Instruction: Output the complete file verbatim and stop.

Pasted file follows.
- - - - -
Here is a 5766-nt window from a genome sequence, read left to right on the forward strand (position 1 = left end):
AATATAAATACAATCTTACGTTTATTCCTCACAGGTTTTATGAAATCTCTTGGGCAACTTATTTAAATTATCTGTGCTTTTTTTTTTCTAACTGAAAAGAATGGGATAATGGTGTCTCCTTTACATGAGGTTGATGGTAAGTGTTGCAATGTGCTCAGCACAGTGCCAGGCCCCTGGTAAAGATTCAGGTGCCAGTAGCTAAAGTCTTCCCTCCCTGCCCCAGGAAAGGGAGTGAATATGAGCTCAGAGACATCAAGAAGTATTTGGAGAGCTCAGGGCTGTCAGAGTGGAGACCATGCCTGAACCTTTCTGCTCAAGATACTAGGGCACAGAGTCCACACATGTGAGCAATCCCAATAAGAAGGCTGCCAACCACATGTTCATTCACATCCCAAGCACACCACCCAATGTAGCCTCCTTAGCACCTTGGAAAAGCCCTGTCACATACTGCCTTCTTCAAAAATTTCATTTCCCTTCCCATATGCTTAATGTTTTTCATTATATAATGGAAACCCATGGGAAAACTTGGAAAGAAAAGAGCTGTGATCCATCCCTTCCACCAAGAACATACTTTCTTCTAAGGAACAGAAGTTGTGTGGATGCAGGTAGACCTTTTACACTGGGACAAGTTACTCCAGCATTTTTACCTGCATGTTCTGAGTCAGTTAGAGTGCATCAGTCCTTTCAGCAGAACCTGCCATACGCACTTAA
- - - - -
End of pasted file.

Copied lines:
Here is a 5766-nt window from a genome sequence, read left to right on the forward strand (position 1 = left end):
AATATAAATACAATCTTACGTTTATTCCTCACAGGTTTTATGAAATCTCTTGGGCAACTTATTTAAATTATCTGTGCTTTTTTTTTTCTAACTGAAAAGAATGGGATAATGGTGTCTCCTTTACATGAGGTTGATGGTAAGTGTTGCAATGTGCTCAGCACAGTGCCAGGCCCCTGGTAAAGATTCAGGTGCCAGTAGCTAAAGTCTTCCCTCCCTGCCCCAGGAAAGGGAGTGAATATGAGCTCAGAGACATCAAGAAGTATTTGGAGAGCTCAGGGCTGTCAGAGTGGAGACCATGCCTGAACCTTTCTGCTCAAGATACTAGGGCACAGAGTCCACACATGTGAGCAATCCCAATAAGAAGGCTGCCAACCACATGTTCATTCACATCCCAAGCACACCACCCAATGTAGCCTCCTTAGCACCTTGGAAAAGCCCTGTCACATACTGCCTTCTTCAAAAATTTCATTTCCCTTCCCATATGCTTAATGTTTTTCATTATATAATGGAAACCCATGGGAAAACTTGGAAAGAAAAGAGCTGTGATCCATCCCTTCCACCAAGAACATACTTTCTTCTAAGGAACAGAAGTTGTGTGGATGCAGGTAGACCTTTTACACTGGGACAAGTTACTCCAGCATTTTTACCTGCATGTTCTGAGTCAGTTAGAGTGCATCAGTCCTTTCAGCAGAACCTGCCATACGCACTTAA